# it should be noted that, you may have several instances of
eval_server in
     # your master, for each connected client, but worker_receive
will be always
     # be invoked for the instance, which originally made the request.
     # If you need fine control, over this behaviour, you can
implement a worker proxy
     # on the lines of meta_pimp class. This API will change in
future perhaps, as i
     # expect, better ideas to come.
     def worker_receive p_data
       send_data "#{p_data[:data]}\n"
     end

     def show_result p_data
       send_data("#{p_data[:response]}\n")
     end

     def connection_completed
     end

     def post_init
     end

     def wow
       puts "Wow"
     end
   end

   Packet::Reactor.run do |t_reactor|
     t_reactor.start_server("localhost", 11006,EvalServer) do |instance|
       instance.wow
     end
   end

  # APP_ROOT/worker/eval_worker.rb
    class EvalWorker < Packet::Worker
    set_worker_name :eval_worker
    def worker_init
      p "Starting no proxy worker"
    end

    def receive_data data_obj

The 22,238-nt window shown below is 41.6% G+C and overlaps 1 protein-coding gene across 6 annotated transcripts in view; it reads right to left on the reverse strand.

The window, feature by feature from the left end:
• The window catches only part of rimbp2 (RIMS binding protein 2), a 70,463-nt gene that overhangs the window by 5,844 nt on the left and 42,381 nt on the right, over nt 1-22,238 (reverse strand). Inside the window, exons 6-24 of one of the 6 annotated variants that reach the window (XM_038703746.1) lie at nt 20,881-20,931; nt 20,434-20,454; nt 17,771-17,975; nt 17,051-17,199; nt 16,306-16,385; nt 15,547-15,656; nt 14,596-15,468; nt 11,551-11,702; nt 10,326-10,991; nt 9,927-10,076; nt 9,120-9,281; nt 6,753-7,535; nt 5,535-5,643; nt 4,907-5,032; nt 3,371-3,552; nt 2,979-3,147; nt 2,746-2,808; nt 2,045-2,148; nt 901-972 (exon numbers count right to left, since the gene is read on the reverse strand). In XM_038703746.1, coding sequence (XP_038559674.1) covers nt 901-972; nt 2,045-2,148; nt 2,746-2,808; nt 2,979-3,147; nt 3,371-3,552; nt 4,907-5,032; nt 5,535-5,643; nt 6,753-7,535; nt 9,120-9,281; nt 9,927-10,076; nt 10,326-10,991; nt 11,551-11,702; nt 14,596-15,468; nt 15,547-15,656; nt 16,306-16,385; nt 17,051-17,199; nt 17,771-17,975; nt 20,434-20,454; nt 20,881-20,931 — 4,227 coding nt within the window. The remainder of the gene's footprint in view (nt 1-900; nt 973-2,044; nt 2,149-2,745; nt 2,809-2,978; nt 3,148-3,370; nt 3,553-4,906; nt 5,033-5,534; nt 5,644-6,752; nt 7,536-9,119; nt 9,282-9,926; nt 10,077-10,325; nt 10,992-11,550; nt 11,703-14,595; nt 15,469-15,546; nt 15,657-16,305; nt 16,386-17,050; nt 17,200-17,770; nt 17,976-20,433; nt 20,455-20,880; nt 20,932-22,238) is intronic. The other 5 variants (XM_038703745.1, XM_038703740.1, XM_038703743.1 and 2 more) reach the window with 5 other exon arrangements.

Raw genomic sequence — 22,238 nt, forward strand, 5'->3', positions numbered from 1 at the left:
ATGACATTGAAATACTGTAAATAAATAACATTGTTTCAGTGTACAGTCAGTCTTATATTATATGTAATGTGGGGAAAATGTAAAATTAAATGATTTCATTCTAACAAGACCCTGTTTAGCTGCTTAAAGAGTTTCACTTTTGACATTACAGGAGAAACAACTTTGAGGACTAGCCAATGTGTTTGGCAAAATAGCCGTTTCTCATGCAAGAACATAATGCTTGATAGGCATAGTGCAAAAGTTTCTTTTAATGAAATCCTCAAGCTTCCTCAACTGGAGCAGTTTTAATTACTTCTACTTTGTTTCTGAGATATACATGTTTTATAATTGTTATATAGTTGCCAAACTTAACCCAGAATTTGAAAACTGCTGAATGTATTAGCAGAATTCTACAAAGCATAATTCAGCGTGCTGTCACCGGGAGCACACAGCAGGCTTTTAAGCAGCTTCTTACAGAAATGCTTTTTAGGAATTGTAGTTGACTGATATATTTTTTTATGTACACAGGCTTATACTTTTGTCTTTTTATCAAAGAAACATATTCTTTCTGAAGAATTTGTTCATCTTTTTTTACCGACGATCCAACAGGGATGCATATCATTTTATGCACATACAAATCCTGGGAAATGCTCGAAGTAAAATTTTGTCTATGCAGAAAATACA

eval_data = eval(data_obj[:data])
      data_obj[:data] = eval_data
      data_obj[:type] = :response
      send_data(data_obj)
    end
  end

=== Disable auto loading of certain workers:
 Sometimes, you would need to start a
 worker at runtime and don't want this pre-forking mechanism.
 Packet, allows this. You just need to define
 "set_no_auto_load true" in your worker class and worker
 will not be automatically forked. Although name is a bit misleading perhaps.

 Now, at runtime, you can call start_worker(:foo_worker, options)
 to start a worker as usual. It should
 be noted that, forking a worker, which is already
 forked can be disastrous, since worker names are being
 used as unique keys that represent a worker.

=== Real World Applications
 Packet is being used in our internal applications. Packet also forms
core of new version of BackgrounDRb.

== Performance:
With 500 clients each posting 10000 echo requests
with Packet:

real    25m15.002s
user    21m37.621s
sys     2m49.967s

with EM

real    25m6.502s
user    21m46.370s
sys     2m48.983s


Since EM uses Epoll, performance of EventMachine will be much better
for larger set of file descriptors.
If your sole criteria is performance go with EventMachine. Also, EM
implements secure tcp and udb, while packet has
no support for these protocols. It may come in future.

== Code:
  SVN Code for packet is on google code, svn repo is:
  http://packet.googlecode.com/svn/trunk/

  Rubyforge URL:
  http://rubyforge.org/projects/packet/


== Credits
 Francis for awesome EventMachine lib, which has constantly acted as
an inspiration.
 Ezra, for being a early user and porting mongrel to run on top of packet.